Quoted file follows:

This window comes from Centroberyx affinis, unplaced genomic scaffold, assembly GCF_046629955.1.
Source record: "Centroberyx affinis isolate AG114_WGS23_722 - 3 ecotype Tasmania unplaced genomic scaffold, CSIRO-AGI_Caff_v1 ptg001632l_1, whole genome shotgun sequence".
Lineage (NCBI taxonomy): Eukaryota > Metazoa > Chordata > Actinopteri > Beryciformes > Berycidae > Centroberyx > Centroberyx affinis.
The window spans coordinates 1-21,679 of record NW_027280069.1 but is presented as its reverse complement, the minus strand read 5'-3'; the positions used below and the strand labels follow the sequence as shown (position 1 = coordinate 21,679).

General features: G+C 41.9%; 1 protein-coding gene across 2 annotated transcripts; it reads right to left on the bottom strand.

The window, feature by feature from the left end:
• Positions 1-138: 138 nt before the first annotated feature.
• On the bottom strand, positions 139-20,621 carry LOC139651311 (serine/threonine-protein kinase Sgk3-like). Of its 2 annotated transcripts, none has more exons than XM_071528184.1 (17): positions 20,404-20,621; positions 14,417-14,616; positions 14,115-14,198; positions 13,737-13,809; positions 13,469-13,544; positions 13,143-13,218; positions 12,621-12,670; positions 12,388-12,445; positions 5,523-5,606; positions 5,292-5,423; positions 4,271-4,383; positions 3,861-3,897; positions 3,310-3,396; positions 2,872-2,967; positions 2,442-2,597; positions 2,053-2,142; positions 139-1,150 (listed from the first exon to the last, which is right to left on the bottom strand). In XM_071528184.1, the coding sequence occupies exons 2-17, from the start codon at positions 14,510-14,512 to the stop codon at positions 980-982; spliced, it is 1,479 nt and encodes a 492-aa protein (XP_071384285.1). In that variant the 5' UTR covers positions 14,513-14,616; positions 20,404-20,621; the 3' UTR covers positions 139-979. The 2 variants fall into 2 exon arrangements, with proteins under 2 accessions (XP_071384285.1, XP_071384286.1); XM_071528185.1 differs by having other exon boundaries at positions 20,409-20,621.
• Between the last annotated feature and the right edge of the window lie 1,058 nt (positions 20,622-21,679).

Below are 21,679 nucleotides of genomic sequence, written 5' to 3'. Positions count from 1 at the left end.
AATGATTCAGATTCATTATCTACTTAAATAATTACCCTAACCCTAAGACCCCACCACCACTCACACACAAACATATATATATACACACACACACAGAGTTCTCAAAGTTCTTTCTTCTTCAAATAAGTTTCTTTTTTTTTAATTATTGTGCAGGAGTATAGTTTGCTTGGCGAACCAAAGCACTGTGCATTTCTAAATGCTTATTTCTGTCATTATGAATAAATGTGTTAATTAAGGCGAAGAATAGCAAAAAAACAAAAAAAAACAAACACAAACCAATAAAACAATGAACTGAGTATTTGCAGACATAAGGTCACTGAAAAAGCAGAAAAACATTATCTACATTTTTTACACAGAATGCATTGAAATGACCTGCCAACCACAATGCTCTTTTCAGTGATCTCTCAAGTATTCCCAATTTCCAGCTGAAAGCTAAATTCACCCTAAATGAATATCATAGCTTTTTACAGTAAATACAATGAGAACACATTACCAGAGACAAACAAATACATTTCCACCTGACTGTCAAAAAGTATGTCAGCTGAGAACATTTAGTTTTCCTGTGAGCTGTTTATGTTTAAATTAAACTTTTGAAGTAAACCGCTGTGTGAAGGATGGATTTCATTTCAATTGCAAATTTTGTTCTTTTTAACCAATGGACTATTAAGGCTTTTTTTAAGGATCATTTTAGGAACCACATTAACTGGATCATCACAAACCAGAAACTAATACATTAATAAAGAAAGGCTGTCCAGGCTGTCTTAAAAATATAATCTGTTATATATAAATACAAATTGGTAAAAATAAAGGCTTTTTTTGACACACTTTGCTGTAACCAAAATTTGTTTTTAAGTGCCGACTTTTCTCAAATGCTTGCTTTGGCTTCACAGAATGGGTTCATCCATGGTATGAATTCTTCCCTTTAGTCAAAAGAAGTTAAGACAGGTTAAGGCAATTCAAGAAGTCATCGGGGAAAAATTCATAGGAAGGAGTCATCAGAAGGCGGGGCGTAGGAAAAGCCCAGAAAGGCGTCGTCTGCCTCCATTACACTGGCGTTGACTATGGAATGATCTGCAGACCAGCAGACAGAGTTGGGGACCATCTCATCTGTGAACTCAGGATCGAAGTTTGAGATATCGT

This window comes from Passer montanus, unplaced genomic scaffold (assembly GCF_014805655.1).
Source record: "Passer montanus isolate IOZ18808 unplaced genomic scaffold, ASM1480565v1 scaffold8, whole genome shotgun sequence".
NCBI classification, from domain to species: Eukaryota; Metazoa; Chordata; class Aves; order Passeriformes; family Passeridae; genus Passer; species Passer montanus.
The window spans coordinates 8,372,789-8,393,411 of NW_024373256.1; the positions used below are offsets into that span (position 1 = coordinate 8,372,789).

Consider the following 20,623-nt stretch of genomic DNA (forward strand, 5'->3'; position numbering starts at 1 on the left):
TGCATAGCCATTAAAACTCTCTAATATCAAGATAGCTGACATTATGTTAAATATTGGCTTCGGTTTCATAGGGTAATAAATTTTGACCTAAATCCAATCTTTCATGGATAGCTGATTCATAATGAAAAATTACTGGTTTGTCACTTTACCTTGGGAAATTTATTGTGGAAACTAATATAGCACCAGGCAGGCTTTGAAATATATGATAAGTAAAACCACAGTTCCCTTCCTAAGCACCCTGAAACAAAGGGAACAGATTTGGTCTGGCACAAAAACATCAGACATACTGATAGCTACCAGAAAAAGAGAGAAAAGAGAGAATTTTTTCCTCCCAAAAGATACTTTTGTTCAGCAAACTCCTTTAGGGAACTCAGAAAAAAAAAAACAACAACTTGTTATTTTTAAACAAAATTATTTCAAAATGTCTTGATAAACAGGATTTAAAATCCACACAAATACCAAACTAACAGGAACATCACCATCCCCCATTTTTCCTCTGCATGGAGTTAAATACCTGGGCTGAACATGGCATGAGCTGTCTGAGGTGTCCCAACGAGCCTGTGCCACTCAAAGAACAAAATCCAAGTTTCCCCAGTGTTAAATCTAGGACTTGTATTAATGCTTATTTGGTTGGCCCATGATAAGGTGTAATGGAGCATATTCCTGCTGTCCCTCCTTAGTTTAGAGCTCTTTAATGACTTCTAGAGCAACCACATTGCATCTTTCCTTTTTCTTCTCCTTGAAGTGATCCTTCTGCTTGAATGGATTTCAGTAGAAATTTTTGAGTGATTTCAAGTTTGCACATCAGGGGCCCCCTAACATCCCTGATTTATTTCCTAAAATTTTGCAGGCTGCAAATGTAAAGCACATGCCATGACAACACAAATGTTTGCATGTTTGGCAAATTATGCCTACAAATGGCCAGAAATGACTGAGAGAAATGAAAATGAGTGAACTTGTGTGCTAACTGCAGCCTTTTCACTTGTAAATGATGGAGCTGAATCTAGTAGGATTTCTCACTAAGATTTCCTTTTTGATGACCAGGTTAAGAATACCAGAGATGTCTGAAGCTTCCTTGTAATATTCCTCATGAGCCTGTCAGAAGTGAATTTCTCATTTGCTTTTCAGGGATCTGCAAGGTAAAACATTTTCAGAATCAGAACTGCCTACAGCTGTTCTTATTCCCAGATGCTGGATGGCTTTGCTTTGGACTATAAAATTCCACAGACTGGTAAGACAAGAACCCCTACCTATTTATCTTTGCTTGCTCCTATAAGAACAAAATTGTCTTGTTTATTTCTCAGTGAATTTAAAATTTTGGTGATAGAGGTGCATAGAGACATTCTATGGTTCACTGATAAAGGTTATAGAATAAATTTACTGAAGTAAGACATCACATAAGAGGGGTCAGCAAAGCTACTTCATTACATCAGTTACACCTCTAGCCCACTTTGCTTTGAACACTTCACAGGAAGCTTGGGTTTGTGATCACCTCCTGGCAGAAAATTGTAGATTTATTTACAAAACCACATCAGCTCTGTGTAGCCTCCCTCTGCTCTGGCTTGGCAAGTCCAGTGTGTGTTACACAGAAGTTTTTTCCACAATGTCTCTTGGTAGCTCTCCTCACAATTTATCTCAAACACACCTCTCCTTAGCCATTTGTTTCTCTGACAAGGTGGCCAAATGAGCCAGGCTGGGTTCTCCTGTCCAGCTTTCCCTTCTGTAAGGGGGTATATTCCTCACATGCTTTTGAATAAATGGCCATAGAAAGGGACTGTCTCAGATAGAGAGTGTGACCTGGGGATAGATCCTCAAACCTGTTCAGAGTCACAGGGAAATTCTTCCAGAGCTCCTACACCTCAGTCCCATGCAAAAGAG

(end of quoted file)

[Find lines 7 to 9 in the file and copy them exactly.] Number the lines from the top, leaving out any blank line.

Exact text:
• Positions 1-138: 138 nt before the first annotated feature.
• On the bottom strand, positions 139-20,621 carry LOC139651311 (serine/threonine-protein kinase Sgk3-like). Of its 2 annotated transcripts, none has more exons than XM_071528184.1 (17): positions 20,404-20,621; positions 14,417-14,616; positions 14,115-14,198; positions 13,737-13,809; positions 13,469-13,544; positions 13,143-13,218; positions 12,621-12,670; positions 12,388-12,445; positions 5,523-5,606; positions 5,292-5,423; positions 4,271-4,383; positions 3,861-3,897; positions 3,310-3,396; positions 2,872-2,967; positions 2,442-2,597; positions 2,053-2,142; positions 139-1,150 (listed from the first exon to the last, which is right to left on the bottom strand). In XM_071528184.1, the coding sequence occupies exons 2-17, from the start codon at positions 14,510-14,512 to the stop codon at positions 980-982; spliced, it is 1,479 nt and encodes a 492-aa protein (XP_071384285.1). In that variant the 5' UTR covers positions 14,513-14,616; positions 20,404-20,621; the 3' UTR covers positions 139-979. The 2 variants fall into 2 exon arrangements, with proteins under 2 accessions (XP_071384285.1, XP_071384286.1); XM_071528185.1 differs by having other exon boundaries at positions 20,409-20,621.
• Between the last annotated feature and the right edge of the window lie 1,058 nt (positions 20,622-21,679).